Live competitive painting, alcohol and a jubilant audience made for a spirited atmosphere at yesterday’s Art Battle in Kingston.
Art Battle is live competitive painting, hosted multiple times over the year throughout Canada. Painters, who must apply to compete, paint standing in a circle in the middle of a room and work to create their best work possible in only 20 minutes.
Audience members and patrons walk around them slowly to observe the artists in their most concentrated states while under the pressure of such a short time limit.
The event shed a unique light on Kingston’s many talented artists by showcasing not only the finished product of their work, but the gruelling process it took to get there.
Over 50 people gathered at the Renaissance Event Venue on Queen St. to watch and vote for their favourite painting during the rounds.
The winning painters of each round compete against other in a final round, from which one finalist comes out as the ultimate winner of the whole battle. This winner gets a cash prize and a spot in the Kingston final.
Audience members were thoroughly enjoying themselves, mingling with one another while marvelling at the art being created in front of their very eyes.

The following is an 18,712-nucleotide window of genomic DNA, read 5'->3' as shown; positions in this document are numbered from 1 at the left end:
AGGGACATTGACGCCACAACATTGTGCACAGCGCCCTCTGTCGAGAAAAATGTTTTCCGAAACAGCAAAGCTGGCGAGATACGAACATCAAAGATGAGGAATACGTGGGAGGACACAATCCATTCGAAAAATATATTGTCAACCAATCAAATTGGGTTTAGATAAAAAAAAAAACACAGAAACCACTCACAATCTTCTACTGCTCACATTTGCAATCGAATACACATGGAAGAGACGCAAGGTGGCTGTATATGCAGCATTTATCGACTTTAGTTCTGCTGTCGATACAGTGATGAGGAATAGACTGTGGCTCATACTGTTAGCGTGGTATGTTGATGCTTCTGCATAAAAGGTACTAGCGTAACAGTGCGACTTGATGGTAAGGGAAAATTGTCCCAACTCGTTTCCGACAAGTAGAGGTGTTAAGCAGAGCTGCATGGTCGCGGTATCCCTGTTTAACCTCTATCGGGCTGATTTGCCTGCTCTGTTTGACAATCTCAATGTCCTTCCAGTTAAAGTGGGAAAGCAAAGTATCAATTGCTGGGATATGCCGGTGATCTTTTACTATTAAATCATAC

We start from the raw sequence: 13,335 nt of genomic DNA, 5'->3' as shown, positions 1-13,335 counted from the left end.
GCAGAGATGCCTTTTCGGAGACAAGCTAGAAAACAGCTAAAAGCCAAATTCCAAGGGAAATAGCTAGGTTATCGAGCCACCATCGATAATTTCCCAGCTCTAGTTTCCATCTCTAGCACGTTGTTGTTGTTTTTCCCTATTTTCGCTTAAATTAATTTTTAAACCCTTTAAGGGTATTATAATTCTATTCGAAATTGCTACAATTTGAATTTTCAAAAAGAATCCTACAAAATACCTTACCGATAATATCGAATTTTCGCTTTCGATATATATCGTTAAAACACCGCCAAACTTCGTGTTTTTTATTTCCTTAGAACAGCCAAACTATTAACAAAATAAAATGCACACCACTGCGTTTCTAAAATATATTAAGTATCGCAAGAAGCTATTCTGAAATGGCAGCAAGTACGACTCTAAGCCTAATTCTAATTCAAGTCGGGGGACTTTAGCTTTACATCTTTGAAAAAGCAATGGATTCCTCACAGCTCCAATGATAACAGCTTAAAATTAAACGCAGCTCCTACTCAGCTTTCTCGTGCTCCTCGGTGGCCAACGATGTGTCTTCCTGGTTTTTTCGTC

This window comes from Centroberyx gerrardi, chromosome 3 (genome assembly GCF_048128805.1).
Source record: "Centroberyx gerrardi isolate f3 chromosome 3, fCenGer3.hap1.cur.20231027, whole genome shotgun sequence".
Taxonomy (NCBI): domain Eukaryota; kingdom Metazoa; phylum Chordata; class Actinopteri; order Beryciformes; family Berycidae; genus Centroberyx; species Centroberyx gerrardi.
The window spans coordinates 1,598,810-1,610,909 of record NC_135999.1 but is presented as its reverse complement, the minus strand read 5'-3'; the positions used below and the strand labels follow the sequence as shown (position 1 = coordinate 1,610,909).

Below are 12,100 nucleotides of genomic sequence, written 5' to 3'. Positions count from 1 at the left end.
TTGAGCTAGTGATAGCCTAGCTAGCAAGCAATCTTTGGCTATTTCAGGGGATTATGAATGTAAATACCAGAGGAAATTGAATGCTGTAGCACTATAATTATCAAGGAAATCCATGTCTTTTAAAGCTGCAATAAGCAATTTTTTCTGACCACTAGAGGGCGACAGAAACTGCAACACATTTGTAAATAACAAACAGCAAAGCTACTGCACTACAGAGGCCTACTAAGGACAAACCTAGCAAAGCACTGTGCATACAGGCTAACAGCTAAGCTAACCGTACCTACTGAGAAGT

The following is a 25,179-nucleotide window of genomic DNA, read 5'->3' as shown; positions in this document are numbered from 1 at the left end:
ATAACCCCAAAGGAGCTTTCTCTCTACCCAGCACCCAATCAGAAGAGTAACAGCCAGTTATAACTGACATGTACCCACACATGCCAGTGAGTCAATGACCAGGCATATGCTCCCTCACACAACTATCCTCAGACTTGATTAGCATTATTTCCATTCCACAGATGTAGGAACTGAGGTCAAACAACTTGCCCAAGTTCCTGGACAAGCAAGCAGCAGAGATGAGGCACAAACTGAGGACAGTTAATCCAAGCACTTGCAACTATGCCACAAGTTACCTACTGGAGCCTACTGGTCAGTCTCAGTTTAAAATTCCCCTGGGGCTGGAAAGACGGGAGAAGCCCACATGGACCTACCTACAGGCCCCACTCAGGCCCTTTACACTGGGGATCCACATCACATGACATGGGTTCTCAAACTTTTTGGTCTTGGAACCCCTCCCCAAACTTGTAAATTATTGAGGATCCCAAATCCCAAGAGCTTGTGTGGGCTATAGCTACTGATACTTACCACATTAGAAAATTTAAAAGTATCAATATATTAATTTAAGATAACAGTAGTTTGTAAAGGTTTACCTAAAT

Among all the impressive talent at the venue were artists Ashlee Earle, Phillip Silver, Paul Pavolyn, Amanda Hamilton, Christian Wolf, Joanne Gervais and more.
One audience member, Queen’s psychology professor Ada Mullett, expressed her fondness for the competition.
“I love art battle. It’s my third or fourth time coming — I even competed as a wild card last year,” she said. “I love seeing art come to life, and seeing all of these moments of excellence. Even though artists are performing under duress, it’s amazing what [they] can create in so little time.” The process is somewhat magical to watch, the professor added.
Rachel Chapman, an event volunteer, thought the competition displayed Kingston residents’ amazing artistry.
“We have so many talented artists [in Kingston],” Chapman said. “Since this is a small town you don’t really hear from them, and I think that it’s a great way for everyone to get the art community together and see each other’s work.”
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